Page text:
This is from IHT. Although there is not too much about the oil benchmark, as the article mentions the Kurds are unsatisfied with the present draft. The analysis of the attempts to reverse De-Baathification is most interesting. It is amazing that Chalabi the Pentagon's out of favor former poster boy was put in charge. Amendments to the constitution seem to be going nowhere as well.
In Iraq, benchmarks look more like obstacle course
By Damien Cave
Tuesday, June 12, 2007
BAGHDAD: Iraq's political leaders have failed to reach agreement on nearly every law that the United States has demanded as a benchmark, despite heavy pressure from Congress, the White House and top military commanders. With only three months until reports on progress are due in Washington, the deadlock has reached a point where many Iraqi and U.S. officials now question whether any substantive laws will pass before the end of the year.
Kurds have blocked a vote in Parliament on a new oil law. Shiite clerics have stymied a U.S.-backed plan for re-integrating former Baathists into the government. Sunnis are demanding that a constitutional review include more power for the next president.
And even if one or two of the proposals are approved - the oil law appears the most likely, officials said - doubts are spreading about whether the benchmarks can ever halt the cycle of violence.
For the handful of party leaders with the power to make deals, the promise of compromise now carries less allure than the possibility for domination. Long-suppressed Sunnis and Kurds now see total victory within their grasp. Previous U.S. benchmarks like elections have failed to bring peace, and after four years of unfulfilled promises, bloodshed and sprawling chaos, wary glances have turned into cold, unblinking stares.
The same forces of entropy have severed links between the party leaders and their constituencies. In Shiite areas of the south, Sunni areas of the west and Kurdish areas of the north, Iraq's central government has become increasingly irrelevant as competing groups maneuver at the local level for control of public money and jobs. In many cases, Iran and other foreign powers provide more support than Baghdad does.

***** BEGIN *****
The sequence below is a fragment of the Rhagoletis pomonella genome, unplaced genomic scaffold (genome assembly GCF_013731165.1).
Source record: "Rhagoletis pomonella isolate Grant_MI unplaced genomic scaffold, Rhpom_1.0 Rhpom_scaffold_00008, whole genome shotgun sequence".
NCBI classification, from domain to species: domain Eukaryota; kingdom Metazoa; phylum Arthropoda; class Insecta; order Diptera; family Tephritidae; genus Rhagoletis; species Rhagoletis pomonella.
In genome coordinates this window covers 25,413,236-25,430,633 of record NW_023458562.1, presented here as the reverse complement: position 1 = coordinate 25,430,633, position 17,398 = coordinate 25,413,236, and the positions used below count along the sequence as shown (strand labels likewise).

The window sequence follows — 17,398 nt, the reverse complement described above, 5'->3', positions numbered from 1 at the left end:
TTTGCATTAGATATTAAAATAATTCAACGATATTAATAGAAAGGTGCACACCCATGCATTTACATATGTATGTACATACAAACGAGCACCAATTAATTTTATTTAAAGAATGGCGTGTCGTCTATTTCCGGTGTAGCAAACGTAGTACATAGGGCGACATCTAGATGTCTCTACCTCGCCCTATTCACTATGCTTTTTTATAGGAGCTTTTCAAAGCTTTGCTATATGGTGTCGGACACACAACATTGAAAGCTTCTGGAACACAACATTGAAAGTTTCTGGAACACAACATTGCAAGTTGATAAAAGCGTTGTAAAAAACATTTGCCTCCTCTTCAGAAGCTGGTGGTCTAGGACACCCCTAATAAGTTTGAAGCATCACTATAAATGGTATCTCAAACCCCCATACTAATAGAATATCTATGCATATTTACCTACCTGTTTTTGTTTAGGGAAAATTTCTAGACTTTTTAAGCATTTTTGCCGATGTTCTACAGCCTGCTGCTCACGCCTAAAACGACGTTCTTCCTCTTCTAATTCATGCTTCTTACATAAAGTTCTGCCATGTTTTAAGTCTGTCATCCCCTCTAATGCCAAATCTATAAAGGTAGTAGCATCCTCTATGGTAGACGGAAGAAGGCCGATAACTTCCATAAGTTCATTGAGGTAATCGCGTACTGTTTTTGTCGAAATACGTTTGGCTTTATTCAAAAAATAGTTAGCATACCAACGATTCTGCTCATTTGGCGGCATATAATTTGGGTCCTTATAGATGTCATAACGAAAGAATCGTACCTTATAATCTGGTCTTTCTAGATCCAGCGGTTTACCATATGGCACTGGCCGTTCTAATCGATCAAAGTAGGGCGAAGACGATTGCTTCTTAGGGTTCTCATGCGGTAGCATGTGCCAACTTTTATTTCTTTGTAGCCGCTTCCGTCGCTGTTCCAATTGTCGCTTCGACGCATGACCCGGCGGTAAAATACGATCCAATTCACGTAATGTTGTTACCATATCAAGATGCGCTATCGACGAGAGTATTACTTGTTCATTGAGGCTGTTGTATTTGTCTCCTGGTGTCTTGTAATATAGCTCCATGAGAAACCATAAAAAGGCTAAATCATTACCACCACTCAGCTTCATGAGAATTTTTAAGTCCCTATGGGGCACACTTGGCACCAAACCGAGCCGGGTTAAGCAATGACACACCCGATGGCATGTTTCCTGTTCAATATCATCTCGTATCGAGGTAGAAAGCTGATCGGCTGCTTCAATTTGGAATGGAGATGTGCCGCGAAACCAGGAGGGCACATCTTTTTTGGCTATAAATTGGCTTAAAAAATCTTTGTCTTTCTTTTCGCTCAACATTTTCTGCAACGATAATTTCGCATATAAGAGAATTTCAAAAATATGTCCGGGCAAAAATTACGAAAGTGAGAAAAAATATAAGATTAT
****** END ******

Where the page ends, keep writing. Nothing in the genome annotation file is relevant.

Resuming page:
Prime Minister Nuri Kamal al-Maliki told a U.S. military commander Monday, "There are two mentalities in this region: conspiracy and mistrust."
Iraq's political limitations raise difficult questions for the United States. President George W. Bush's stated mission for the increase in troops this year was to create an atmosphere of security that would lead to political reconciliation. But if broad-based compromises fail to emerge or have little impact, what comes next? Most Western political officials in Iraq and Washington refuse to discuss a Plan B publicly.
But Iraqi leaders and those who work with them admit that their days are often filled with angst and frustration. Some have turned their attention toward risky local alliances with militants who say they will now fight Al Qaeda. Even among the most hopeful, expectations have diminished.
"Being here, you can't be optimistic until things happen," said Ashraf Qazi, special representative for Iraq from the United Nations. He said a broad national reconciliation program based on a series of new laws might be possible this year but added that even signs of momentum would earn a "passing grade."
"There are no guarantees," he said. "In fact it would be overambitious to say all these things can be solved."
The challenges to reconciliation include the personal, the sectarian and the systemic. The stalled laws regarding de-Baathification and a constitutional review highlight the distrust over the petty and profound disputes that have undermined the process.
THE CONSTITUTION The document is a product of the last ambitious U.S. effort to inspire a grand compromise among Iraq's belligerent factions. Approved by a referendum in October 2005, it set the stage for elections and was widely praised by the White House, but it failed to address many of the country's most vital issues.
There was so little agreement on how to share revenue - with minority Sunnis fearing they would be left out - that the charter even failed to give the government a right to collect taxes.
Iraq's government formed a constitutional review committee in October to address potential amendments. The group was given four months to come up with recommendations for changes.
Nicholas Haysom, a constitutional expert with the United Nations, worked closely with the committee. He said the group's 31 participants met regularly. Members said the initial gatherings were cordial.